He recalls sweeping elevator driveways as a youngster, building play forts with grain boards used for coopering, and thrilling to the sights and sounds of harvest: trucks lined up, grain flowing, his father joking and cajoling with farmers.

"I probably didn't realize at the time how stimulating that was," he said. "My father was a pretty gregarious fellow. People liked him."

Primacy of place

Since he started photographing grain elevators, he has visited more than 1,800 locations from California to Indiana, from the prairie provinces of Canada to the Gulf Coast. He uses old railroad maps and gazetteers to track them.

At first, he knew little about photography, but he has taken a series of short courses since. "I hope the images have improved some over the years," he said.

For the past five years, he has used his elevator photos to illustrate calendars issued by his transport company, and he has several framed favorites on the walls of his office, including a stark image of the elevator that is all that remains of the town of Thelan, N.D., near the Montana border.


The windows are long gone, the driveway doors left open, the shingles eroded and the wood showing signs of rot. But it still has the attached "dust house," where grain dust accumulated, and the original office survives. The office once housed in its basement the gas-powered four-cylinder Case tractor engine that powered the elevator, Britton said, until safer electrical equipment could be operated in the main structure.

Happy memories

Country elevators blossomed across the northern prairies in the 1870s and 1880s, as immigrants came to break and farm the land and railroads laid track to haul harvests to mills and shipping points.

The wooden structures were always at risk of fire because of lightning and, with the bigger ones, the accumulation of highly flammable grain dust.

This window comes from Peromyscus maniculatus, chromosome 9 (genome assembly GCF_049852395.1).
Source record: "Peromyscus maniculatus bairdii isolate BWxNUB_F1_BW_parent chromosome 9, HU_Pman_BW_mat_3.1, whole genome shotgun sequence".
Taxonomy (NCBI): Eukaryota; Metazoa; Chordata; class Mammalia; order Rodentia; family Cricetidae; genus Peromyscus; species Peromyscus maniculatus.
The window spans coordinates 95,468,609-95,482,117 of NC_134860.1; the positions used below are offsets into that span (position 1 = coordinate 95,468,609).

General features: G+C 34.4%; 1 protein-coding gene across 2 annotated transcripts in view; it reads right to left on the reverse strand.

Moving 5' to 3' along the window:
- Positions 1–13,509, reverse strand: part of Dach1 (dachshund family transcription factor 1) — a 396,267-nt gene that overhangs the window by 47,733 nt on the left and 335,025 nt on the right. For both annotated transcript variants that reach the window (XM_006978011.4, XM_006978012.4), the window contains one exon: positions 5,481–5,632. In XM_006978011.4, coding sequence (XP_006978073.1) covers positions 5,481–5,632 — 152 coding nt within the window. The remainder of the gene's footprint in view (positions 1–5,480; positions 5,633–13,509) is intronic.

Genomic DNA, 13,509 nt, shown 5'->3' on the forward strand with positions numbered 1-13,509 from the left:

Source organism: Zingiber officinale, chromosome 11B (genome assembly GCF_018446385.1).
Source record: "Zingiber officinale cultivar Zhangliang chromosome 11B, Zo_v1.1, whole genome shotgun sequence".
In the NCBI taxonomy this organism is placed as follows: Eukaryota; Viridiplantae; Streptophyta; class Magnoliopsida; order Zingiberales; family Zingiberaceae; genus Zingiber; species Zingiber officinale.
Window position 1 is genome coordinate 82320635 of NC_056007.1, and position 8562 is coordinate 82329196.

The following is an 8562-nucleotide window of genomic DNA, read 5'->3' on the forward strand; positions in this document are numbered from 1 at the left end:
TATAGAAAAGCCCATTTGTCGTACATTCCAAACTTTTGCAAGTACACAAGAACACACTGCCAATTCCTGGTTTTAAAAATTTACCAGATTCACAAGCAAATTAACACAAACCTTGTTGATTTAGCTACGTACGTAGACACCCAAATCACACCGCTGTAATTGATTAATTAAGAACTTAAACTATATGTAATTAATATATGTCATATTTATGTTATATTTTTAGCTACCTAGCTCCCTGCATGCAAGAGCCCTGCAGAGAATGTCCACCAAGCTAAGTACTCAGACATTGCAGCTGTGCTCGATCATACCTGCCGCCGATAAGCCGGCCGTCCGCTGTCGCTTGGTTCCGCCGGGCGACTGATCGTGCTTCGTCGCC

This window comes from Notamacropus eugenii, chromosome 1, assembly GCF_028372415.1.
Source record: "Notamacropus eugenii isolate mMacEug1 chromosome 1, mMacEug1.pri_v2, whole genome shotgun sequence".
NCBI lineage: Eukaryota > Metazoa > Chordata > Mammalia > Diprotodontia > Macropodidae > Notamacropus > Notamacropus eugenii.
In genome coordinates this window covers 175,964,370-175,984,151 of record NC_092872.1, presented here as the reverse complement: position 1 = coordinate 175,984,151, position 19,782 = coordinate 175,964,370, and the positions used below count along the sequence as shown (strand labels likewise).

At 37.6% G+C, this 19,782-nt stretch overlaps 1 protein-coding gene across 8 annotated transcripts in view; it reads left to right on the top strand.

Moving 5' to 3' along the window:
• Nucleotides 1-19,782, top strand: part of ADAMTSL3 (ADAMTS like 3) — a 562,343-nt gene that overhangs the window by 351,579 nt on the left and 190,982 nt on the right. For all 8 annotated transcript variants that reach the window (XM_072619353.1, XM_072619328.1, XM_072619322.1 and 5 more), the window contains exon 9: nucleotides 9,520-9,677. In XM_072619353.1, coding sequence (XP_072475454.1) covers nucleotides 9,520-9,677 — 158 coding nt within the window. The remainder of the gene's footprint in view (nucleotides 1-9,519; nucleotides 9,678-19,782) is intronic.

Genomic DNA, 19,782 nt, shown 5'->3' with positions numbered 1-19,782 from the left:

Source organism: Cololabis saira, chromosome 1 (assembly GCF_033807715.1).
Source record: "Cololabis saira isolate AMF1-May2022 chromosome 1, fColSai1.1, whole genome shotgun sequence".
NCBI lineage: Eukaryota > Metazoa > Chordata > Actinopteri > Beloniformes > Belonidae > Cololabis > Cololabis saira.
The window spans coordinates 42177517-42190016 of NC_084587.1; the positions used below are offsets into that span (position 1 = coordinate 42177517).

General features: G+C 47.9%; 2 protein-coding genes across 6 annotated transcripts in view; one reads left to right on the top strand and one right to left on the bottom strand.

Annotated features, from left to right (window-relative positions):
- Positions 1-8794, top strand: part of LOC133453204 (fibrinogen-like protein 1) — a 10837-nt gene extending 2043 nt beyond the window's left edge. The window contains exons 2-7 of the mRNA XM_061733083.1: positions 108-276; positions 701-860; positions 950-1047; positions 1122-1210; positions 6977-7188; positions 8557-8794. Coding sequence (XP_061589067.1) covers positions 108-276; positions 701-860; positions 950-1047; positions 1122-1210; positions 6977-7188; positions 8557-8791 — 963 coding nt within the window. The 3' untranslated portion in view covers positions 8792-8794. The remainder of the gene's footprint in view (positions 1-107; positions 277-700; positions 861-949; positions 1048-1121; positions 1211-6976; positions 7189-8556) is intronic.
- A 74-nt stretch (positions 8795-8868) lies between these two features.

As big unit trains demanded elevators with greater capacity, the smaller structures became less vital. Some were brought down by controlled burns or dismantled by salvage crews. A few have been moved and converted to farm equipment storage, and Britton said he knows of at least one each in Montana and South Dakota converted to family homes.

And a diminishing number of old elevators remain standing, empty and silent even at harvest but still proclaiming themselves through faded lettering as a Peavey or an Occidental, still claiming primacy of place on the horizon, still evoking memories.

For Britton, they evoke memories of happy times when he was young and worked alongside his father.

"It's history, and it's disappearing," he said. "It's just like the demise of the small towns. We're not going to change it, but it's sad to see them go."


Reach Haga at (701) 780-1102; (800) 477-6572, ext. 102; or send e-mail to chaga@gfherald.com .

David Britton
Grand Forks businessman David Britton has traveled thousands of miles and visited more than 1,800 locations over the last nearly 30 years photographing grain elevators. Britton will open the 45th annual Northern Great Plains History Conference tonight with a presentation of some of his images and talk about country grain elevators,"form, function and memories. Herald photo by John Stennes.